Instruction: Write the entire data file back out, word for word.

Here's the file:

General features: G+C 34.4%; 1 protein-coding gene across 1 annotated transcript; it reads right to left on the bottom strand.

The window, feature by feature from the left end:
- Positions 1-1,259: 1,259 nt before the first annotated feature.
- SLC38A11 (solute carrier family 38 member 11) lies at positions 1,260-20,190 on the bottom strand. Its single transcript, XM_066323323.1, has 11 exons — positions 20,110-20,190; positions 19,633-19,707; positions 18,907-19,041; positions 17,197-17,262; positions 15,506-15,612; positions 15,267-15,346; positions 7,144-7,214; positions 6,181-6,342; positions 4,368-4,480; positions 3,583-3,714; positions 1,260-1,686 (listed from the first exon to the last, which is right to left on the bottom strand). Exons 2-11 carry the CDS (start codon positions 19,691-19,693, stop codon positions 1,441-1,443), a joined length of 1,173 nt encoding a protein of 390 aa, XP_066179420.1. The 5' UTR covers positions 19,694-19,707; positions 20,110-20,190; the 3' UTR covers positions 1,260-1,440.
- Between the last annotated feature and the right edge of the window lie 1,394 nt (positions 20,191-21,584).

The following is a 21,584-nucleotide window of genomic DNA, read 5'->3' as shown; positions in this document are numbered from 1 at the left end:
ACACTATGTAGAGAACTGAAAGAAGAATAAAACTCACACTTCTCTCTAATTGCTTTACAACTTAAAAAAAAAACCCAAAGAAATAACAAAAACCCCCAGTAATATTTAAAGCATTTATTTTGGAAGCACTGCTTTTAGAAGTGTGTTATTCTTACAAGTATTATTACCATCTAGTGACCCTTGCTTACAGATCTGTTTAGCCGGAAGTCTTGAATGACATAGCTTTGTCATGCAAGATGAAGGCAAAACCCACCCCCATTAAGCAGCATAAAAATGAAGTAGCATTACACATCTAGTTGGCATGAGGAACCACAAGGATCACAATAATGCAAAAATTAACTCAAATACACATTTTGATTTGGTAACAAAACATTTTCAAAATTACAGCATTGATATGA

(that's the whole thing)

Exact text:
General features: G+C 34.4%; 1 protein-coding gene across 1 annotated transcript; it reads right to left on the bottom strand.

The window, feature by feature from the left end:
- Positions 1-1,259: 1,259 nt before the first annotated feature.
- SLC38A11 (solute carrier family 38 member 11) lies at positions 1,260-20,190 on the bottom strand. Its single transcript, XM_066323323.1, has 11 exons — positions 20,110-20,190; positions 19,633-19,707; positions 18,907-19,041; positions 17,197-17,262; positions 15,506-15,612; positions 15,267-15,346; positions 7,144-7,214; positions 6,181-6,342; positions 4,368-4,480; positions 3,583-3,714; positions 1,260-1,686 (listed from the first exon to the last, which is right to left on the bottom strand). Exons 2-11 carry the CDS (start codon positions 19,691-19,693, stop codon positions 1,441-1,443), a joined length of 1,173 nt encoding a protein of 390 aa, XP_066179420.1. The 5' UTR covers positions 19,694-19,707; positions 20,110-20,190; the 3' UTR covers positions 1,260-1,440.
- Between the last annotated feature and the right edge of the window lie 1,394 nt (positions 20,191-21,584).

The following is a 21,584-nucleotide window of genomic DNA, read 5'->3' as shown; positions in this document are numbered from 1 at the left end:
ACACTATGTAGAGAACTGAAAGAAGAATAAAACTCACACTTCTCTCTAATTGCTTTACAACTTAAAAAAAAAACCCAAAGAAATAACAAAAACCCCCAGTAATATTTAAAGCATTTATTTTGGAAGCACTGCTTTTAGAAGTGTGTTATTCTTACAAGTATTATTACCATCTAGTGACCCTTGCTTACAGATCTGTTTAGCCGGAAGTCTTGAATGACATAGCTTTGTCATGCAAGATGAAGGCAAAACCCACCCCCATTAAGCAGCATAAAAATGAAGTAGCATTACACATCTAGTTGGCATGAGGAACCACAAGGATCACAATAATGCAAAAATTAACTCAAATACACATTTTGATTTGGTAACAAAACATTTTCAAAATTACAGCATTGATATGA